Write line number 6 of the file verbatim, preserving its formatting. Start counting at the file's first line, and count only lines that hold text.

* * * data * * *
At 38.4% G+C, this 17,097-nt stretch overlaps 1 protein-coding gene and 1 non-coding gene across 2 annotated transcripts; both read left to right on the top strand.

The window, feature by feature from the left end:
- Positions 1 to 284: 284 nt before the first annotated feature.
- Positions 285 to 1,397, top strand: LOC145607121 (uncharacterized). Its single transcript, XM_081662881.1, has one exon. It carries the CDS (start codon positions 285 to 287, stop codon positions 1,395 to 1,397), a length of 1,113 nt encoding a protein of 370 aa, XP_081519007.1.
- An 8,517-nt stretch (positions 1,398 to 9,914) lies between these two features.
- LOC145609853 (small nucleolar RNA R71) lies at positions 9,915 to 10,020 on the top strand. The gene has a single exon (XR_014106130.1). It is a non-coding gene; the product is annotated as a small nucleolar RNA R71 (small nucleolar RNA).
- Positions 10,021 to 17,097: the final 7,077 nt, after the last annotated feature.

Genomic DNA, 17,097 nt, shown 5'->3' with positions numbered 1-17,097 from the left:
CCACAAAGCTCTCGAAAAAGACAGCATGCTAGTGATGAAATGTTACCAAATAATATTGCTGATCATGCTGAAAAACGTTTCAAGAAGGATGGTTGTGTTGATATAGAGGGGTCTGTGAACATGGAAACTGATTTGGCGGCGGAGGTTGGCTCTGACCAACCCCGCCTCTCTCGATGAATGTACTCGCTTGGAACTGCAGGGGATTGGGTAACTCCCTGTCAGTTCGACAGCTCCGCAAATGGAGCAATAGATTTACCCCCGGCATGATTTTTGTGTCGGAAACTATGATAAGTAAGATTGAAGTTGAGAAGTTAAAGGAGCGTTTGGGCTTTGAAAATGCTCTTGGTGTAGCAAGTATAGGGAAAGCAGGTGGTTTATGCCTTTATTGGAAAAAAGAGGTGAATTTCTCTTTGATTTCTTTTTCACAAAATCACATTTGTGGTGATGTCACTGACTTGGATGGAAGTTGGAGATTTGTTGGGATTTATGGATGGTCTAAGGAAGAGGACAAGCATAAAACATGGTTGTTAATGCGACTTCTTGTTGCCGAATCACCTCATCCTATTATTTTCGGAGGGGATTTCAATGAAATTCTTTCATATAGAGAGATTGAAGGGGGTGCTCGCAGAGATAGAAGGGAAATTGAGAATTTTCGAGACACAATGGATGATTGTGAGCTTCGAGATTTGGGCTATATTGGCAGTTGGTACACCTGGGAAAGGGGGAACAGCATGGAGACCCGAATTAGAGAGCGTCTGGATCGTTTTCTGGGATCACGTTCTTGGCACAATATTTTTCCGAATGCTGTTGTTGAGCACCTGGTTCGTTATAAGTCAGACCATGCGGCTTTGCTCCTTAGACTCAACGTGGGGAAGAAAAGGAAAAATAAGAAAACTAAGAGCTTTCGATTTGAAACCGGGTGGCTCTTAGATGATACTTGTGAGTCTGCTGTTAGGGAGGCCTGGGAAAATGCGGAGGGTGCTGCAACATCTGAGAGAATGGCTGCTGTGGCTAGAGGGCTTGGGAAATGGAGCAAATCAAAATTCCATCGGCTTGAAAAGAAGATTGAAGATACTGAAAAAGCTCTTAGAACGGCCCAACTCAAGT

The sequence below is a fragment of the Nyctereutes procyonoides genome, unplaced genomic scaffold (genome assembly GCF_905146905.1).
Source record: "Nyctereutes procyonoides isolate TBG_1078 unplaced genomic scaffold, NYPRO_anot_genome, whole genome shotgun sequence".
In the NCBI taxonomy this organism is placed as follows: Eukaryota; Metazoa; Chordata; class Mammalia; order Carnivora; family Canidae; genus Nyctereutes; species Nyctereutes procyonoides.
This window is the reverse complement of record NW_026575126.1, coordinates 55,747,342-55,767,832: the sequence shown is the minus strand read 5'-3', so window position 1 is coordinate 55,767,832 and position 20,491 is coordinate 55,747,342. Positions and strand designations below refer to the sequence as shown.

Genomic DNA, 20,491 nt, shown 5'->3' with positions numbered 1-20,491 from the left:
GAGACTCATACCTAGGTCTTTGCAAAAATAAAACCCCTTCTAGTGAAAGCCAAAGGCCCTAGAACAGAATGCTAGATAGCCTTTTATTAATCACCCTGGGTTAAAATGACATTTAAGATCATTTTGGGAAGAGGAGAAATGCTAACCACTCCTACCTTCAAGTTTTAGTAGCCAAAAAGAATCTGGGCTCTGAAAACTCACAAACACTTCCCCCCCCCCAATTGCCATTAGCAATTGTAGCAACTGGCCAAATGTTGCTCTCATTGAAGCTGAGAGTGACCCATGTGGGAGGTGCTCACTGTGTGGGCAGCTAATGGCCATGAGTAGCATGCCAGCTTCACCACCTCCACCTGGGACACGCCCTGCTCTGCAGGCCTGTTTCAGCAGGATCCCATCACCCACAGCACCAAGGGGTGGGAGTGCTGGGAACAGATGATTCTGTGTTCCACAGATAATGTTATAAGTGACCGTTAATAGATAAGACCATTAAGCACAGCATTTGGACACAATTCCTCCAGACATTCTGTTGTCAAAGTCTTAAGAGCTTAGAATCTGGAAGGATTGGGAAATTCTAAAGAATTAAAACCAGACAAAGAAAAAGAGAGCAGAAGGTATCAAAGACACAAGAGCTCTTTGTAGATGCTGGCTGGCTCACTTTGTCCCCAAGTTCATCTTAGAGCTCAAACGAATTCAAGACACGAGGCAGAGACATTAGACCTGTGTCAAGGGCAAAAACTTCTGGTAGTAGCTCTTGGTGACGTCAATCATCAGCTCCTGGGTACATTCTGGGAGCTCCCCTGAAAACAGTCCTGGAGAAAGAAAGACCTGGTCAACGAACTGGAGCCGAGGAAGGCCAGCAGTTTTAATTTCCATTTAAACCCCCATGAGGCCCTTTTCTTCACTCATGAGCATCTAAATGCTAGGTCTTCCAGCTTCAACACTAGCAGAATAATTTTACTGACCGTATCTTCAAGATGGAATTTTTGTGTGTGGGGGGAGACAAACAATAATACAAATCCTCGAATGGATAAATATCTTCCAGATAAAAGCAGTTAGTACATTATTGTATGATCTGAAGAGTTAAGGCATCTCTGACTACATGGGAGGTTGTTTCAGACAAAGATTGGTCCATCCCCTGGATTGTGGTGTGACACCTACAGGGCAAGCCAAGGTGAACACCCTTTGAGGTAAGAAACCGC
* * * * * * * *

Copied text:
- LOC145609853 (small nucleolar RNA R71) lies at positions 9,915 to 10,020 on the top strand. The gene has a single exon (XR_014106130.1). It is a non-coding gene; the product is annotated as a small nucleolar RNA R71 (small nucleolar RNA).